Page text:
Fine Art Notebook™

The art world in general, NY, South Florida and Italy in particular…

Sylvia Plimack Mangold at the Norton Museum of Art

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sylvia plimack mangold

I’m finally writing again after more than a month of not feeling well.  The fog is slowly lifting as I sort through everything that got neglected and I’m still not quite 100 percent.  However, I didn’t want to miss the opportunity to see an exhibit from an artist that works in my favorite region of the world, the Hudson River Valley.  I was born there.  I lived on the Hudson River for 10 years.  My window faced the Tappan Zee Bridge.

I miss it every day.  Wait, let me say that again.  I miss it every single day.

So, I was not going to miss seeing Sylvia Plimack Mangold: Landscape and Trees, which opened at the Norton Museum of Art this past weekend.  I attended the preview on Thursday with curator Cheryl Brutvan and on Sunday I attended a public event with Cheryl and Sylvia.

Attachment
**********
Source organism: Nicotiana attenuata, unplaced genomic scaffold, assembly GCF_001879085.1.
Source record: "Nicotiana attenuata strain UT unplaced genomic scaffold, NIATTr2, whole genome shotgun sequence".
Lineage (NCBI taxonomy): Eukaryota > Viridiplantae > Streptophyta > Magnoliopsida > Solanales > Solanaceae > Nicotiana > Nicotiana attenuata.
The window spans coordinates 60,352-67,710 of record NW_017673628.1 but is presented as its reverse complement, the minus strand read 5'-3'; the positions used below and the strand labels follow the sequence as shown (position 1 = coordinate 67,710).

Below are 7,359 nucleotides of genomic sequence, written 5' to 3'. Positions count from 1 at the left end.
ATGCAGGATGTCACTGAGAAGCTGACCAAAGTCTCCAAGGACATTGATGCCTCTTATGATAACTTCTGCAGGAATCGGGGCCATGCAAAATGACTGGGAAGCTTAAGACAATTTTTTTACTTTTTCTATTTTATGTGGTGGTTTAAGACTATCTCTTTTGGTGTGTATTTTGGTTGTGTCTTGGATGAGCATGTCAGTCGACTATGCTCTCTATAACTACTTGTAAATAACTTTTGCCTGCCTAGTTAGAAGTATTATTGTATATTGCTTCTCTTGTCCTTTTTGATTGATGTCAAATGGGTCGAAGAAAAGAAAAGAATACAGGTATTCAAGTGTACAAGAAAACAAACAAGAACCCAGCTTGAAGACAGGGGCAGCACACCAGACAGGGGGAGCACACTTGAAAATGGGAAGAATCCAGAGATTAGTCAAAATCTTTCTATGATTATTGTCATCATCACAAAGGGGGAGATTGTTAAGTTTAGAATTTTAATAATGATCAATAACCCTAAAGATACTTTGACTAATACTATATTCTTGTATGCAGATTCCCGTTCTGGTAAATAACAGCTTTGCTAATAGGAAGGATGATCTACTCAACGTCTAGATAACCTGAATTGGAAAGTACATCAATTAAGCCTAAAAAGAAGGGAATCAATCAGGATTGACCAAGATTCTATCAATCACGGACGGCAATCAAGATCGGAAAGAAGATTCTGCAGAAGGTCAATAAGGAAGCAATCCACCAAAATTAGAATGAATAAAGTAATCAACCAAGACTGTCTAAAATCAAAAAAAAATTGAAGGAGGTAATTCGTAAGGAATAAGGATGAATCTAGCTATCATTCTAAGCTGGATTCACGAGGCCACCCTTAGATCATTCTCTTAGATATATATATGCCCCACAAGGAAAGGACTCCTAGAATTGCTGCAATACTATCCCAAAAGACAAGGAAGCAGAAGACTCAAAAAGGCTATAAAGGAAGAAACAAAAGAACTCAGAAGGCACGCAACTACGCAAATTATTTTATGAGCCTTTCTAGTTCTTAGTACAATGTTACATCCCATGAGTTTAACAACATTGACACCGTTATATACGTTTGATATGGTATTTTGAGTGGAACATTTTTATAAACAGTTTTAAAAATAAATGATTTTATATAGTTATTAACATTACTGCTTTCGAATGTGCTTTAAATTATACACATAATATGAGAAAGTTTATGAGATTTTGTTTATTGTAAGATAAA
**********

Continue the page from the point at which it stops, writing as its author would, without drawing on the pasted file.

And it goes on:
I got teary eyed while looking at Plimack Mangold’s paintings of the Maple, Elm, Locust and Pin Oak trees that surround her studio in Washingtonville, NY, also the hometown to NY’s oldest winery, Brotherhood.  It also happens to lie in between Goshen and Middletown, areas I drove to often as a kid with my parents when we’d pick up and return my beloved, and now departed stepbrother Greg. So, this is a place that really has a special place in my heart.  Plus, it’s less than 50 miles south of the Catskills where Thomas Cole worked.

I liked the exhibit very much.  I’m a tad more emotional in my approach to the subliminal beauty of the region, however, than Plimack Mangold, who emerges from the Minimalist tradition.  But no matter how analytical and heady one may be, it’s hard not to capture the essence of what makes the Hudson Valley so beautiful when you’re painting its landscapes and trees.

I submitted my review to the Palm Beach ArtsPaper yesterday, but I only had 800 words, which was a challenge because Brutvan provided many references and information in the exhibit’s accompanying catalog.  And, despite the subject matter, Plimack Mangold’s work is complex and requires both context and explanation to really fully “get” it.

Up next: I’m now reading through books given to me by Andrew Stevovich, one of my favorite American painters and my next subject, and then want to contact an Italian photographer named Mauro D’Agati….


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